Cheick Kone’s inspiring rugby story

In the autumn of 2018 Cheick Kone was in his final year at St Matthias School in Wolverhampton, planning to train as a mechanic and he had never heard of rugby.

Thanks to Warriors Community Foundation, Premiership Rugby and England Rugby, Kone is now training with the first team squad at Sixways having become one of the latest Senior Academy intake of the Three Pears Warriors Academy.

Kone, a lock, has joined hooker Finn Theobald-Smith, scrum-half Tom Miles and wing/full-back Tobi Wilson among the new faces in the Senior Academy having impressed playing for Warriors Under-16s and Stourport High School & Sixth Form – the club’s Diploma in Sporting Excellence team – in recent seasons.

Kone has come a long way in short time and none of it would have been possible without Project Rugby, an initiative between Premiership Rugby and England Rugby to increase participation in rugby by people from traditionally under-represented groups – including BAME (Black Asian & Minority Ethnic people), Warriors Academy Outreach Coach Matt Jones  – who spotted his potential – and Warriors Community Foundation, who have provided important funding to support him throughout his journey.

Kone was born and raised in the Ivory Coast, spent time living in Bologna in Italy and had not heard of rugby until Jones visited St Matthias School.

“I was in isolation for not doing my homework when Matt came to the school and one of my teachers told him there was a big lad in isolation and that’s how I started with rugby,” Kone said.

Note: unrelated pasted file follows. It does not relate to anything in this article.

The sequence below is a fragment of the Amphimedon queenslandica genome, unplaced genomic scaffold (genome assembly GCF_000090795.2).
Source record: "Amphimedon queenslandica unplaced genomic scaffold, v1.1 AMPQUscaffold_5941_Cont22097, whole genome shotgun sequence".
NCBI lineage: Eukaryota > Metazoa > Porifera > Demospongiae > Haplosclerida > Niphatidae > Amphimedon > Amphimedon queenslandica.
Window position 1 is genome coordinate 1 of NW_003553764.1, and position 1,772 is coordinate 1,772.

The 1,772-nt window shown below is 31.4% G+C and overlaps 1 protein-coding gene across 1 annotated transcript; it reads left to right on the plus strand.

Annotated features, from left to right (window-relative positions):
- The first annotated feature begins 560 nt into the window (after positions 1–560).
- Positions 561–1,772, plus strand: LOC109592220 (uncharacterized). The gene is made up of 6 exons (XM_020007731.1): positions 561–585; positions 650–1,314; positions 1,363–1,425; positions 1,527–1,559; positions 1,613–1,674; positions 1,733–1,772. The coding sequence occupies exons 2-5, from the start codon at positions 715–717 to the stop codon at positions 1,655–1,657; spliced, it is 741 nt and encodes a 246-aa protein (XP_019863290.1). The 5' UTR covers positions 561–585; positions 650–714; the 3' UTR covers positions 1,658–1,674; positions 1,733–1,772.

“Before that I had never heard of rugby. I played football and baseball and also taekwondo. My dad was black belt back in the Ivory Coast.

“When I was in year 11 my last year I wanted to go to college and study to be a mechanic but Project Rugby has given me the opportunity to play rugby.

“It’s given me a lot of confidence. I wasn’t confident before. I’ve made a lot of friends and it has given me the opportunity to go to Stourport High School and play rugby there.”

Jones invited Kone to try rugby and, having played for a transition team in Wolverhampton, he joined Wolverhampton RFC and has not looked back.

“Although I knew nothing about the game I have found that people in rugby have been willing to help me,” he said.

“People have welcomed me and there is a lot of love and friendship in rugby.

“I enjoy tackling and carrying the ball forward. But what I really like about rugby is that it’s a team sport. You are not playing by yourself, you need to work with other people to get success so it’s about teamwork.”

Kone has come a long way in a short time which suggests that he is a fast learner but he is the first to acknowledge that he has much more learning to do.

“With everything I do I try to give it 100 per cent. I watch videos of where I need to improve and also talk to the coaches about what I need to do to get better,” he said.

“I still have a lot to learn. I watch first team players like Justin Clegg, who plays the same position as me, and ask them what I need to do to improve.

“I am really excited and proud that Worcester have given me the opportunity to improve myself. I still have a lot to learn. I never thought I would be here but, thanks to God I am. I will try to take the opportunity to carry on, do my best and see where I will go.”